The Brickell Financial District in Miami contains the largest concentration of international banks in the United States.
Visitors enjoying the beach at Pensacola Beach

The economy of the state of Florida is the fourth-largest in the United States, with a $1.2 trillion gross state product (GSP) as of 2021.[241] If Florida were a sovereign nation (2021), it would rank as the world's 16th-largest economy according to the International Monetary Fund, ahead of Indonesia and behind Mexico.[241][242][243] In the 20th century, tourism, industry, construction, international banking, biomedical and life sciences, healthcare research, simulation training, aerospace and defense, and commercial space travel have contributed to the state's economic development.[244]

Tourism is a large portion of Florida's economy. Florida is home to the world's most visited theme park, the Magic Kingdom.[245] Florida is also home to the largest single-site employer in the United States, Walt Disney World.[246] PortMiami is the largest passenger port in the world and one of the largest cargo ports in the United States.[247] Beach towns have many visitors too as Florida is known around the world for its beaches.

Agriculture is another large part of the Florida economy. Florida is the number one grower of oranges for juice,[248] mangoes,[249] fresh tomatoes,[250] sugar,[251] sweet corn, green beans,[252] beans, cucumbers, watermelons, and more.[253] Florida is also the second biggest producer of strawberries, avocadoes, grapefruit, and peppers in the U.S.[253][254]

Other large sectors of Florida's economy include finance, government and military (especially in Jacksonville and Pensacola),[255] healthcare, aerospace (especially in the Space Coast), mining (especially for phosphate in Bone Valley), fishing, trade, real estate, and tech (especially in Miami, Orlando, and Tampa in the 2020s).


Jackson Memorial Hospital in the Miami Health District, the primary teaching hospital of the Miller School of Medicine at the University of Miami

There were 2.7 million Medicaid patients in Florida in 2009. The governor has proposed adding $2.6 billion to care for the expected 300,000 additional patients in 2011.[256] The cost of caring for 2.3 million clients in 2010 was $18.8 billion.[257] This is nearly 30% of Florida's budget.[258] Medicaid paid for 60% of all births in Florida in 2009. The state has a program for those not covered by Medicaid.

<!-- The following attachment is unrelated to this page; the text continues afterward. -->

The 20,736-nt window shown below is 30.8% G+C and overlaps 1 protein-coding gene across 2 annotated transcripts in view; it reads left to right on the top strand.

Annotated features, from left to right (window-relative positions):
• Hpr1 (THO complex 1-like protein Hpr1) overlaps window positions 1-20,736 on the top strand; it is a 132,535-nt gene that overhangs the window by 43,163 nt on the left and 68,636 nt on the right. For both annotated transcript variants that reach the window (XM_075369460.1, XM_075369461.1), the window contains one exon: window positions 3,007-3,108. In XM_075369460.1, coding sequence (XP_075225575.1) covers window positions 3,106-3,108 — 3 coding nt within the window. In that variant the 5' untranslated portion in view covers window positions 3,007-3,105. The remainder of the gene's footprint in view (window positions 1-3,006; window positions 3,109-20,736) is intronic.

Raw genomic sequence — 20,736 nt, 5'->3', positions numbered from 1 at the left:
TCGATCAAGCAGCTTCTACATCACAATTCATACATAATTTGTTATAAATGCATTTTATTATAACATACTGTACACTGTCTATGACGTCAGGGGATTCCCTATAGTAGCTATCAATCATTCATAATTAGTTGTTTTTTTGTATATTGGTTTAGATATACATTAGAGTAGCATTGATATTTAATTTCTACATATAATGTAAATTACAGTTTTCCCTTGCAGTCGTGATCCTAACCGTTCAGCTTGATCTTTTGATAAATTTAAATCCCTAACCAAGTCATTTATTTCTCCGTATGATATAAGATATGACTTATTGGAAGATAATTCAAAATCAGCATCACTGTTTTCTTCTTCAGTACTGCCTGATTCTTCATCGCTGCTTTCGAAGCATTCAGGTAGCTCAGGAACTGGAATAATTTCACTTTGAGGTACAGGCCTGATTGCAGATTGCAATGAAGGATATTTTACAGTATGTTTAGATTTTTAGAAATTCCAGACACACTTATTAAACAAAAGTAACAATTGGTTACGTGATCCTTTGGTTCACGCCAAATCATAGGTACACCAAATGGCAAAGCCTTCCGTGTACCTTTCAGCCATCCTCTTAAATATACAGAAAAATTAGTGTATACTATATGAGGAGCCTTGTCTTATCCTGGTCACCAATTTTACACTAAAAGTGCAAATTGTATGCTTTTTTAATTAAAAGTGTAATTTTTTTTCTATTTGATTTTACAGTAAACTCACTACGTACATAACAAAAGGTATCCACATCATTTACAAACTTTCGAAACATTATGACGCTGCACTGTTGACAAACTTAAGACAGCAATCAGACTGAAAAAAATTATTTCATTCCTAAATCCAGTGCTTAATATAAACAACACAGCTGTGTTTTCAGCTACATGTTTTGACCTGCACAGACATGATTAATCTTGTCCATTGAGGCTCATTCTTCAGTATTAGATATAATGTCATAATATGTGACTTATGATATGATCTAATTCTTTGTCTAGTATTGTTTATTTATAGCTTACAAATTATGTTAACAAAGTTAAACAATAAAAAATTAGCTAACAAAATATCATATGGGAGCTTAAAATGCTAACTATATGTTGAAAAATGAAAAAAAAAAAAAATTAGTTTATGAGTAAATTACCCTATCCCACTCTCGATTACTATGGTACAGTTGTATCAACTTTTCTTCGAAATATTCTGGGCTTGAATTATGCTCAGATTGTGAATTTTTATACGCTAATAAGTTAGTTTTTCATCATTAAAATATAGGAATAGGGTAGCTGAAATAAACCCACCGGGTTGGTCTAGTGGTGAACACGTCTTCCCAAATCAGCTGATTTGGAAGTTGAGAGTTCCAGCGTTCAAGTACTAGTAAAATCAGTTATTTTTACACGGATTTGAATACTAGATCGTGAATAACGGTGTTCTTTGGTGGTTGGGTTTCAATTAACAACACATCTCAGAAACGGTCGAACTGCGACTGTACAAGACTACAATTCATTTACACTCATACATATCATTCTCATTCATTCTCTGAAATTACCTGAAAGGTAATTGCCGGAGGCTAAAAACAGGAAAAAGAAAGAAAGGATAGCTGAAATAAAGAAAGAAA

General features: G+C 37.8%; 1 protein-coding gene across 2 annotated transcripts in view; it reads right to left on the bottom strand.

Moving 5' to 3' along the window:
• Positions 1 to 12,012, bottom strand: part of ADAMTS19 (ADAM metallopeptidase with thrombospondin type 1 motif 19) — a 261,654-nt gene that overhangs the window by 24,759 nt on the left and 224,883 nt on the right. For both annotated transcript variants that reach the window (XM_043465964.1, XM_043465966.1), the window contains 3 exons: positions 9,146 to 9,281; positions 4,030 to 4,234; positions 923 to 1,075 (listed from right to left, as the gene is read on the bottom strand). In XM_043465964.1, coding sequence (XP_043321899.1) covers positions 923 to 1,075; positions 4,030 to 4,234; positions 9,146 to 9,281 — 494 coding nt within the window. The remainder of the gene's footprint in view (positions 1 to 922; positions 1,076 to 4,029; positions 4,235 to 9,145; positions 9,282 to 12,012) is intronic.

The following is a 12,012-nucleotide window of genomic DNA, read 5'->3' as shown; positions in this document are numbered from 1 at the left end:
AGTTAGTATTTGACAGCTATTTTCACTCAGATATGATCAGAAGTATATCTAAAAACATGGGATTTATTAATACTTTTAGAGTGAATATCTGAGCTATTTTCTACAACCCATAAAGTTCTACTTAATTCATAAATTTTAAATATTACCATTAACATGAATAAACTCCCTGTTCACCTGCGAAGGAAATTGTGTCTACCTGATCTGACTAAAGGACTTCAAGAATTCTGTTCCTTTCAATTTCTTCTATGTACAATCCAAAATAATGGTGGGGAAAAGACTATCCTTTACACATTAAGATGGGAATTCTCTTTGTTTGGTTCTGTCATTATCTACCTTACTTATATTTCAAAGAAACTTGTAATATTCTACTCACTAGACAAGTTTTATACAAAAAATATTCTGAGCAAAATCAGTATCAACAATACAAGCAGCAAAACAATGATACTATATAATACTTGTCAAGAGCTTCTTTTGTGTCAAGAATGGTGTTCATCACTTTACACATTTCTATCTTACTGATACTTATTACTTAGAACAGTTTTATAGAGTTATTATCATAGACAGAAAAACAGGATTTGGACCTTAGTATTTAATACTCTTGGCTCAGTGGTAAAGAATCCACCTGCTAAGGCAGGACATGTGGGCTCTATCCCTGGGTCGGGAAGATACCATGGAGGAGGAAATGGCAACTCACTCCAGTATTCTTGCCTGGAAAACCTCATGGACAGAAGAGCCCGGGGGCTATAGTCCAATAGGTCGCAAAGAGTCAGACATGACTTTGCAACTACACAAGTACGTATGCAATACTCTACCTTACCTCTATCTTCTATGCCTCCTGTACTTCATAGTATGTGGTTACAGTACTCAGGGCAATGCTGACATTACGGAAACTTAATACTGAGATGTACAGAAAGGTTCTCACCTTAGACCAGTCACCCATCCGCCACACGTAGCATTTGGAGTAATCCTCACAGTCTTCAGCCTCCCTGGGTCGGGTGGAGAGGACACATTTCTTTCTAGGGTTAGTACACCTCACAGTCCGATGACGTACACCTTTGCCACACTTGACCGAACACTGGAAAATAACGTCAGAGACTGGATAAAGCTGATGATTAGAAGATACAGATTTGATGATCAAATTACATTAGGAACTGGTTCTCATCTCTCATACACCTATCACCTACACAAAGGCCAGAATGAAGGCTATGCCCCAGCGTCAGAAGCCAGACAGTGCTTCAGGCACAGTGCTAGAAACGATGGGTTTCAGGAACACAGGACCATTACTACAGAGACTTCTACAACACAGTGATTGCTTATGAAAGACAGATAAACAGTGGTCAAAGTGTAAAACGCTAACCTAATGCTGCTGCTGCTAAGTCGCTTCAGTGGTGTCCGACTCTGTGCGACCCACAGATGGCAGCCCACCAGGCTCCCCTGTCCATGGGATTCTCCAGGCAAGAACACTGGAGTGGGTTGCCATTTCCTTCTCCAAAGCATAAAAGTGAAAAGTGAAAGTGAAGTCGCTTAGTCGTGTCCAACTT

In 2013, Florida refused to participate in providing coverage for the uninsured under the Affordable Care Act, colloquially called Obamacare. The Florida legislature also refused to accept additional Federal funding for Medicaid, although this would have helped its constituents at no cost to the state. As a result, Florida is second only to Texas in the percentage of its citizens without health insurance.[259]

In 2022, the largest hospital network in Florida is HCA Healthcare[260] and the second largest is AdventHealth.[261][262] In 2023, the largest hospitals in Florida were Jackson Memorial Hospital, AdventHealth Orlando, Tampa General Hospital, UF Health Shands Hospital and Baptist Hospital of Miami.[263]

Mayo Clinic hosts one of its three major U.S. campuses in Jacksonville. The practice specializes in treating difficult cases through tertiary care and destination medicine.


Miami Art Deco District in South Beach, built during the 1920s and 1930s

Florida has the largest collection of Art Deco and Streamline Moderne buildings, both in the United States and in the entire world, most of which are located in the Miami metropolitan area, especially Miami Beach's Art Deco District, constructed as the city was becoming a resort destination.[264] A unique architectural design found only in Florida is the post-World War II Miami Modern, which can be seen in areas such as Miami's MiMo Historic District.[265]

Being of early importance as a regional center of banking and finance, the architecture of Jacksonville displays a wide variety of styles and design principles. Many of the state's earliest skyscrapers were constructed in Jacksonville, dating as far back as 1902,[266] and last holding a state height record from 1974 to 1981.[267] The city is endowed with one of the largest collections of Prairie School buildings outside of the Midwest.[268] Jacksonville is also noteworthy for its collection of Mid-Century modern architecture.[269]

Some sections of the state feature architectural styles including Spanish revival, Florida vernacular, and Mediterranean Revival.[270] A notable collection of these styles can be found in St. Augustine, the oldest continuously occupied European-established settlement within the borders of the United States.[271]


Florida State University in Tallahassee
University of Miami in Coral Gables
University of Central Florida in Orlando
Florida International University in Miami
University of South Florida in Tampa
University of Florida in Gainesville

In 2020, Florida was ranked the third best state in the U.S. for K-12 education, outperforming other states in 15 out of 18 metrics in Education Week's 2020 Quality Counts report.[272] In terms of K-12 Achievement, which measures progress in areas such as academic excellence and graduation rates, the state was graded "B−" compared to a national average of C.[272] Florida's higher education was ranked first and pre-K-12 was ranked 27th best nationwide by U.S. News & World Report.[273]

Primary and secondary education

Florida spent $8,920 for each student in 2016, and was 43rd in the U.S. in expenditures per student.[274]